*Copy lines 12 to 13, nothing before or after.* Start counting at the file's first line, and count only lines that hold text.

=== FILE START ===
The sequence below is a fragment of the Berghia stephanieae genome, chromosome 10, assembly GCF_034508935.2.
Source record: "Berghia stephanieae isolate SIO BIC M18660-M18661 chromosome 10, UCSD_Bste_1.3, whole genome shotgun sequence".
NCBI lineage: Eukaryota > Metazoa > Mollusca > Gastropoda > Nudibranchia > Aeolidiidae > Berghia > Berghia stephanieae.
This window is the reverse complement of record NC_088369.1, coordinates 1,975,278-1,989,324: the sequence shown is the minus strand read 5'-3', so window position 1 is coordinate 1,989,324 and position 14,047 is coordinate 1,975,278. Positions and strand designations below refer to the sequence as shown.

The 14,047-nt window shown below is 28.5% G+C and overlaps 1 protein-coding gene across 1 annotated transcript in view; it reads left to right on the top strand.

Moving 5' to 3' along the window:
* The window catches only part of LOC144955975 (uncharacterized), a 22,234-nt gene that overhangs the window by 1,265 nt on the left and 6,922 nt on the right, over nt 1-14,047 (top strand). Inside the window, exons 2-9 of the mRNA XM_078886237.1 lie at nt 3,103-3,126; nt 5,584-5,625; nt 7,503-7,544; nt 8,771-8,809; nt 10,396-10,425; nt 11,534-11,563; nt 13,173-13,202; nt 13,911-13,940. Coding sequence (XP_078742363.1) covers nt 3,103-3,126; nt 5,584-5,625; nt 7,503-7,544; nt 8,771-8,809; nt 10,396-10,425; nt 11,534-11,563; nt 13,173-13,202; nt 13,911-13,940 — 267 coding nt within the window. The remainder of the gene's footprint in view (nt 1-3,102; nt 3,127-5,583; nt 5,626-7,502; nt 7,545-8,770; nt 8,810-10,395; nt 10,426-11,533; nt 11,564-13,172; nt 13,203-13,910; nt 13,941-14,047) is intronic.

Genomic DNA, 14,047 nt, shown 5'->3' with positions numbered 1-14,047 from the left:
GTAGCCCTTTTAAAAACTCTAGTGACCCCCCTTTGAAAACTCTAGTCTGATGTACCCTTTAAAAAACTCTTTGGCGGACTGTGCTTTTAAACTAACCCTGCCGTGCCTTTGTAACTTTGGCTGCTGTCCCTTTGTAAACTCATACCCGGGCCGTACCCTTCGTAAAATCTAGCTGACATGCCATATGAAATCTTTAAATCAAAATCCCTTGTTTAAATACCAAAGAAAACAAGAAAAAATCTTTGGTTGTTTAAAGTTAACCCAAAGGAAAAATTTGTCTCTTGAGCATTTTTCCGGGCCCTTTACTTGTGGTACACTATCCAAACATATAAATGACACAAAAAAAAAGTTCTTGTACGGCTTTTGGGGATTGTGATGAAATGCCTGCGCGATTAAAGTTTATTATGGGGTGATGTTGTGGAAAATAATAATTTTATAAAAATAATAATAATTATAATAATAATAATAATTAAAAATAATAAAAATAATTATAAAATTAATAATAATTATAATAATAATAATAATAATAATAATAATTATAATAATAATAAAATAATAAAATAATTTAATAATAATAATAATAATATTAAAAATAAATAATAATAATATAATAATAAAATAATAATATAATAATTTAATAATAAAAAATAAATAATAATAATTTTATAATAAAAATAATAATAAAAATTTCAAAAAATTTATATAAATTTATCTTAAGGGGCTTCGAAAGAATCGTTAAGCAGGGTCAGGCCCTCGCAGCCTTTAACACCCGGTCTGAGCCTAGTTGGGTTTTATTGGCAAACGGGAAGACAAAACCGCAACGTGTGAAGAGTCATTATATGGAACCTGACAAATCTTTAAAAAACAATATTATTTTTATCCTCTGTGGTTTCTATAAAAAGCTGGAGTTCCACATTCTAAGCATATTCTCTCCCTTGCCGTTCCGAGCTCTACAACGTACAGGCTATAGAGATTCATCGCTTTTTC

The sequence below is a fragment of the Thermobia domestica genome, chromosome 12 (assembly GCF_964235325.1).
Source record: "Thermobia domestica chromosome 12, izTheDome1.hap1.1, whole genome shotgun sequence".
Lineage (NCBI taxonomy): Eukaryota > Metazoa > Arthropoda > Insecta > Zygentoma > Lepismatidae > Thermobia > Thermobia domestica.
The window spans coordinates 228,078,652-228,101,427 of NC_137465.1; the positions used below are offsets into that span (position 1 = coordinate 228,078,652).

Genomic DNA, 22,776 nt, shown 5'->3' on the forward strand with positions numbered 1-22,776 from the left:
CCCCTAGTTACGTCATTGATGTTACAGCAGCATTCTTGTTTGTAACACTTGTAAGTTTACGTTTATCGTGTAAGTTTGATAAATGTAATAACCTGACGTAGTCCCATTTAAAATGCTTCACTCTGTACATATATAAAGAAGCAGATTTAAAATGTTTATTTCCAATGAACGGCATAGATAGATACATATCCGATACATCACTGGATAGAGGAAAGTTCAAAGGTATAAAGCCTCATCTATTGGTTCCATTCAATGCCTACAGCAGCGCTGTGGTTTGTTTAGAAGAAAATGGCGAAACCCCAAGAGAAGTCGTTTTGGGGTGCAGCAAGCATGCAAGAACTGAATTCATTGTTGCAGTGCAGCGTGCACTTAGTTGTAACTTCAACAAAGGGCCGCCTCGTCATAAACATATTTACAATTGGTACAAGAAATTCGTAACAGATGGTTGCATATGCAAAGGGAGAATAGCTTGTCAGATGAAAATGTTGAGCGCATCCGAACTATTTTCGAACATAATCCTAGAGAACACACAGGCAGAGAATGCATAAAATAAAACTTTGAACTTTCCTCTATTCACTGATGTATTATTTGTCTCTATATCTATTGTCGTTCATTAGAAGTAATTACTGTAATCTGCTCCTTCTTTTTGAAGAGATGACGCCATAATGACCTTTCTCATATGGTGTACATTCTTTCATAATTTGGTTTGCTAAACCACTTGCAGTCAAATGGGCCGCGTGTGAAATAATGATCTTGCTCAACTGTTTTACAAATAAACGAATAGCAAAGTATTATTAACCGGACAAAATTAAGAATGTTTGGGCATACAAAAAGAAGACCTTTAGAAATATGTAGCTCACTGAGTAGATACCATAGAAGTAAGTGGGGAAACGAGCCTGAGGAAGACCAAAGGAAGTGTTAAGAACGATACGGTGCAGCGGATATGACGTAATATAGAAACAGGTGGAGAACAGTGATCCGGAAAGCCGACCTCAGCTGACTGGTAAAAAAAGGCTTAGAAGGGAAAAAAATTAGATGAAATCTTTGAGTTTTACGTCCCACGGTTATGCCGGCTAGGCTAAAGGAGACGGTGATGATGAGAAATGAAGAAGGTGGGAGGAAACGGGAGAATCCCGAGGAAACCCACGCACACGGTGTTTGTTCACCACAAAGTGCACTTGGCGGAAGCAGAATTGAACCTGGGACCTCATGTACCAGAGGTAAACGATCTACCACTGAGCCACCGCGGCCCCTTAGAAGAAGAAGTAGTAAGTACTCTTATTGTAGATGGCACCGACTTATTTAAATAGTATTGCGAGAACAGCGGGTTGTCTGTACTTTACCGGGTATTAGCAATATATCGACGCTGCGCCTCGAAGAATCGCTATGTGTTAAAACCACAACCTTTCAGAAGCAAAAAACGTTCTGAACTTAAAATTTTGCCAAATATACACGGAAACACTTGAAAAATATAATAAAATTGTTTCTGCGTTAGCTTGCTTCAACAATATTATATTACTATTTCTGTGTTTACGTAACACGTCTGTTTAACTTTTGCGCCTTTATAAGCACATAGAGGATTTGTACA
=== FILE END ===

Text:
Lineage (NCBI taxonomy): Eukaryota > Metazoa > Arthropoda > Insecta > Zygentoma > Lepismatidae > Thermobia > Thermobia domestica.
The window spans coordinates 228,078,652-228,101,427 of NC_137465.1; the positions used below are offsets into that span (position 1 = coordinate 228,078,652).